20 Terms to Tide You Through All Things Alcohol
This is our basic jargon guide to help you tide through the various articles you read on our website. There is no way we can substitute or replace these terms; they are part and parcel of the alcobev world. But you no longer need to get baffled by these terms, also you’ll get an edge over the next alcohol nerd talk you encounter.
Alcohol by Volume. Alcohol strength of a spirit in percentage. Every spirit must mention this on their bottle, it gives you a good idea the kind of kick to expect from the liquid.
The leftover taste from a spirit, beer or wine consumed. A long pleasurable aftertaste is a big bonus.
3. Bottom Fermenting
Process of fermentation where yeast piles up at the bottom of a vat converting sugar to alcohol. Lagers are bottom fermenting beers.
4. Cask Strength
Also known as ‘barrel proof’. ABV of a spirit when it is in casks for maturations. This is different from the ABV mentioned on the bottle as over the years a lot of alcohol evaporates and the final bottle product is diluted.
A process used for many number of spirits – Cognac to Vodka – which involves heating alcohol substance to let alcohol evaporate and then condense to get purer alcohol without any water or impurities.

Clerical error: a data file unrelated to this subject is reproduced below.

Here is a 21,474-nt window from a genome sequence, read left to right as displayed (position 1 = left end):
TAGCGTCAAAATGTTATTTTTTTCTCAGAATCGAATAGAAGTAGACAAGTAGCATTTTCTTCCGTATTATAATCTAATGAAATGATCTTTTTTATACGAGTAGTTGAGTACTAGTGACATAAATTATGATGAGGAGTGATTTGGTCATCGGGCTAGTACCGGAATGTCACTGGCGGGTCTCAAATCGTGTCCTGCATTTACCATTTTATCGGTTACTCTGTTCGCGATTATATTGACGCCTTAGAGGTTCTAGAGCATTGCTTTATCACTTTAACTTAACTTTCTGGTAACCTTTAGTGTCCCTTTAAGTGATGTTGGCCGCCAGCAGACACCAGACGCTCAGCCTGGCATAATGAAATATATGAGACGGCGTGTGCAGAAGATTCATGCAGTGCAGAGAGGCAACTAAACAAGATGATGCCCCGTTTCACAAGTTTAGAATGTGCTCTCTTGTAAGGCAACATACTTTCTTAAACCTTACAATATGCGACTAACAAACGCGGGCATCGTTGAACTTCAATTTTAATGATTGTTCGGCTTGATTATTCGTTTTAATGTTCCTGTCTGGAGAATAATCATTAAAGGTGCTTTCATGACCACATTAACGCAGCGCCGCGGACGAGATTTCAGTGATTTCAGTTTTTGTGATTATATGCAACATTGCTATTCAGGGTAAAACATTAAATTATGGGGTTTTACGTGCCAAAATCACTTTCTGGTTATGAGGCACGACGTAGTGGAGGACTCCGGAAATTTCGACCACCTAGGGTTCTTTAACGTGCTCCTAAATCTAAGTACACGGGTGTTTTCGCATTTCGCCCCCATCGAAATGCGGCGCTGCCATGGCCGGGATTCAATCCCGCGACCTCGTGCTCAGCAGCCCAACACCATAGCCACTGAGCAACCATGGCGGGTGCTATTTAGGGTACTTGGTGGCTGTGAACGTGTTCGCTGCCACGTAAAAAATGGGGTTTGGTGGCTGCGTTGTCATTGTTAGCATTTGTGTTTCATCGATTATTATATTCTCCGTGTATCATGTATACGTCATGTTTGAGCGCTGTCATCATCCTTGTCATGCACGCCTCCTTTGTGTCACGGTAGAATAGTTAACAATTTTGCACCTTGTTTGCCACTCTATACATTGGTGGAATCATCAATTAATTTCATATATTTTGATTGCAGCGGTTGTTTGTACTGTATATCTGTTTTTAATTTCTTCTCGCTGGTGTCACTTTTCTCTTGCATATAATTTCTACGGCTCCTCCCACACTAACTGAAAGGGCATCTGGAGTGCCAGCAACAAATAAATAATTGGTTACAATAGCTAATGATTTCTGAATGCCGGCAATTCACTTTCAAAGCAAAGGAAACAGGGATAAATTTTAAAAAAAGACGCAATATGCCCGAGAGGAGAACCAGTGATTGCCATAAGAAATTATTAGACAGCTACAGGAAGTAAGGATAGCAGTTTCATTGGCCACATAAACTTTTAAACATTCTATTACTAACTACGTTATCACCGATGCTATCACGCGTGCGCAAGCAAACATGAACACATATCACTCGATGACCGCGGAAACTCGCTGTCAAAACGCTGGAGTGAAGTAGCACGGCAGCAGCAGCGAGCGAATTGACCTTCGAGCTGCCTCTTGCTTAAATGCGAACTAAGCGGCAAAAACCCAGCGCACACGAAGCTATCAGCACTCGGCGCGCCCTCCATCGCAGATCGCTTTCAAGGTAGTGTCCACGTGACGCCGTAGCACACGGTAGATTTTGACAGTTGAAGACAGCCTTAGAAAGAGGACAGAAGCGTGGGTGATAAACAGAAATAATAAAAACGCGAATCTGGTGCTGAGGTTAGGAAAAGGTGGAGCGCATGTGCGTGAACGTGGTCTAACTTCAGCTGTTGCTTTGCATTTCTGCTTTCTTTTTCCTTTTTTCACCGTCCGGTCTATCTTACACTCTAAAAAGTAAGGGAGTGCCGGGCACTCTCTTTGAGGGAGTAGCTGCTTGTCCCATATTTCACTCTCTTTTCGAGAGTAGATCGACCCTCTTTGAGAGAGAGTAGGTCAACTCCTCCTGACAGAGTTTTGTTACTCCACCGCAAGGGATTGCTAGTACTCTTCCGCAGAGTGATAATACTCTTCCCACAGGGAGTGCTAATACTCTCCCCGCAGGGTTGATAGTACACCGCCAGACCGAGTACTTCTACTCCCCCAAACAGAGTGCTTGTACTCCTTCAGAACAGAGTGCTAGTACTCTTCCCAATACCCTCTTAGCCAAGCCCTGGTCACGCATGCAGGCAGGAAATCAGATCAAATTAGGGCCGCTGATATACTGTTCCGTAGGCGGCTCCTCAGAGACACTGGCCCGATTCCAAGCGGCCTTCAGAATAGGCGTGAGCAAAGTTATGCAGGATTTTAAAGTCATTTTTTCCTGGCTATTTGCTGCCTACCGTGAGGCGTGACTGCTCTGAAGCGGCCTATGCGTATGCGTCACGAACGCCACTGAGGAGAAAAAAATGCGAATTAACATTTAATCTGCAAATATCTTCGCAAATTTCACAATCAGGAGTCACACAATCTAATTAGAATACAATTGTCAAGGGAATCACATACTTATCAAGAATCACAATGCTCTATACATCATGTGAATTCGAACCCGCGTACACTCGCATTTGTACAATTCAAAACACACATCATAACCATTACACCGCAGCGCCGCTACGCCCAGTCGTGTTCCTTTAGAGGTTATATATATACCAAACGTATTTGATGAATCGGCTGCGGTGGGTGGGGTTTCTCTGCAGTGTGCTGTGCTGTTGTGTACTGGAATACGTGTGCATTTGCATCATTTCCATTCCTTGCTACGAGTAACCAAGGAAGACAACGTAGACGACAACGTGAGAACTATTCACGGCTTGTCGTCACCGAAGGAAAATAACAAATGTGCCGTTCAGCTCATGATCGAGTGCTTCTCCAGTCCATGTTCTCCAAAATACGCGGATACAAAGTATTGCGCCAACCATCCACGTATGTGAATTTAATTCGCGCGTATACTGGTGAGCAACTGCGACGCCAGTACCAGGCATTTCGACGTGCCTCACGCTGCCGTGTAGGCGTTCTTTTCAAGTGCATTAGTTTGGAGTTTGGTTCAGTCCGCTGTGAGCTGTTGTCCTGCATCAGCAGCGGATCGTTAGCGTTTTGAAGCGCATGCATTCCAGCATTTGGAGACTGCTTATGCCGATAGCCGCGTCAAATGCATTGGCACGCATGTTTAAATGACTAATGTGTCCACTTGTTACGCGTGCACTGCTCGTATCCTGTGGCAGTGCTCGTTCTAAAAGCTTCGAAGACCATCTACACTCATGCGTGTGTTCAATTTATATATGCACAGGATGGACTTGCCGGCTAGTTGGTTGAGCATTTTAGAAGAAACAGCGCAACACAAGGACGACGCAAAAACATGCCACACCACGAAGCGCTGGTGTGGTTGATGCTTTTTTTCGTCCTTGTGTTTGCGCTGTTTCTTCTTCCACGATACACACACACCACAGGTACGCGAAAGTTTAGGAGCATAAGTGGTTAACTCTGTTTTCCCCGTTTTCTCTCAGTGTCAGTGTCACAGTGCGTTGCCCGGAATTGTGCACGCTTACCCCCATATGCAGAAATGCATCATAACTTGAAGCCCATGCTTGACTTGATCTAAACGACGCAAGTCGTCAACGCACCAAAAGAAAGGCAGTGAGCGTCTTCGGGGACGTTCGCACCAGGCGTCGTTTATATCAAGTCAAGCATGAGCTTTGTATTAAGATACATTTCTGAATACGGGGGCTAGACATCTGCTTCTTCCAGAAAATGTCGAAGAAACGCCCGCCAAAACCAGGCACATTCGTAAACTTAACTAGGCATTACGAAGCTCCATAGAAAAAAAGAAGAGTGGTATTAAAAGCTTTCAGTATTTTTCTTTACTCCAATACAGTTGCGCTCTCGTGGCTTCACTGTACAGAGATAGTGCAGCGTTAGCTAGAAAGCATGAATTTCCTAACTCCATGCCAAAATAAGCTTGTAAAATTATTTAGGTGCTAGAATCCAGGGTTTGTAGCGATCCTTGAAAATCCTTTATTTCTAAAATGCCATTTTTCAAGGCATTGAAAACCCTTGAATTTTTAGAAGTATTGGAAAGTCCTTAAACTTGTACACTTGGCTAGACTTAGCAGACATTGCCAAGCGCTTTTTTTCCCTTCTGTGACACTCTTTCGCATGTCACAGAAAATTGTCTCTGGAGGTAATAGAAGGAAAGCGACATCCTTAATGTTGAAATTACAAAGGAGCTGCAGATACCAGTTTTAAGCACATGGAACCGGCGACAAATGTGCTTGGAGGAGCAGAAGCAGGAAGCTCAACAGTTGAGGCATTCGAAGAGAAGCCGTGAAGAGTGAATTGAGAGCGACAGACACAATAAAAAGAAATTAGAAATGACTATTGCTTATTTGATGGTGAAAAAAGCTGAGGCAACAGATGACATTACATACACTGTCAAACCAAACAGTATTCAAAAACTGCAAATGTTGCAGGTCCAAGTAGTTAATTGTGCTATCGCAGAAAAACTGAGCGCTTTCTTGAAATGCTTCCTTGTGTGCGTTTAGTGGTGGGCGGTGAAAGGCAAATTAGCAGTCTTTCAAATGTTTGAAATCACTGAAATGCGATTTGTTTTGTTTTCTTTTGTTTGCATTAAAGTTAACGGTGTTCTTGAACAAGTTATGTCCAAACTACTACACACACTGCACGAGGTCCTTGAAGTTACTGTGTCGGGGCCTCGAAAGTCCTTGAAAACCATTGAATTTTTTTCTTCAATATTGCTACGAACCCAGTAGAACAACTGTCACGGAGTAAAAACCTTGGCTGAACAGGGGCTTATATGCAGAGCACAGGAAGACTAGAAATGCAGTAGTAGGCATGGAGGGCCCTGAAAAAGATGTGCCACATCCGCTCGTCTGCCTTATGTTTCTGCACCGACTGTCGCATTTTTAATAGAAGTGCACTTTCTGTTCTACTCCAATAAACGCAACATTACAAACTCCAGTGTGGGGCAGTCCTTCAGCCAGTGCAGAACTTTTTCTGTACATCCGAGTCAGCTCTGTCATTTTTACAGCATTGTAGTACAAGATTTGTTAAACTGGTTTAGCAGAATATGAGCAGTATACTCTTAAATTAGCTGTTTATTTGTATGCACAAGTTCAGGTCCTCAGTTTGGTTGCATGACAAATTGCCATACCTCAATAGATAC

Scottish way of saying ‘a measure of whisky’.
Anything spirit like beer or a sparkling wine, when it loses there effervescent character, also losing elements of flavor.
8. Head & Head Retention
Froth or foam atop a beer and the duration that it stays, respectively.
It’s not a beer if it doesn’t have hops. Dried flower of hops plant which act as preservatives in a beer and add bitterness to the beer.
Bitterness of hops; it is distinctive which is easy to distinguish.
A special pressurized canister used for storing carbonated drinks, ie, beer.
Used for both whiskeys and beer it is barley which has been partially germinated to allow better extraction of sugars.
Mix of powdered malt and hot water which is fermented.
Commonly found in Scotland, it is organic compost fuel created over years of decomposition. As a fuel source it gives a characteristic intense aromas to the whisky. Its is mostly associated with single malts from Islay.
Twice percentage of ABV, commonly used for American spirits.
16. Residual Sugar
Leftover sugar that yeast could not convert into alcohol. Yeasts never convert 100% sugar to alcohol, there is always some sugar left.
17. Stills – Pot and Column
The contraption in which the distillation process takes place. Commonly found styles of stills are pot and columns. Column still has two towers which are used for distillation while pot stills have broader base where heat is directly applied to the stills for the evaporation process.
18. Top Fermenting
Yeasts rise up top during fermentation. Ales are commonly top fermented.
Unfermented beer or whisky. It is the liquid which is extracted from Mash, yeast is added to this liquid to activate the fermentation process.
The most important element of any alcoholic beverage; microorganisms responsible for making alcohol. There are different strains of yeasts which are used based on the spirit and recipes.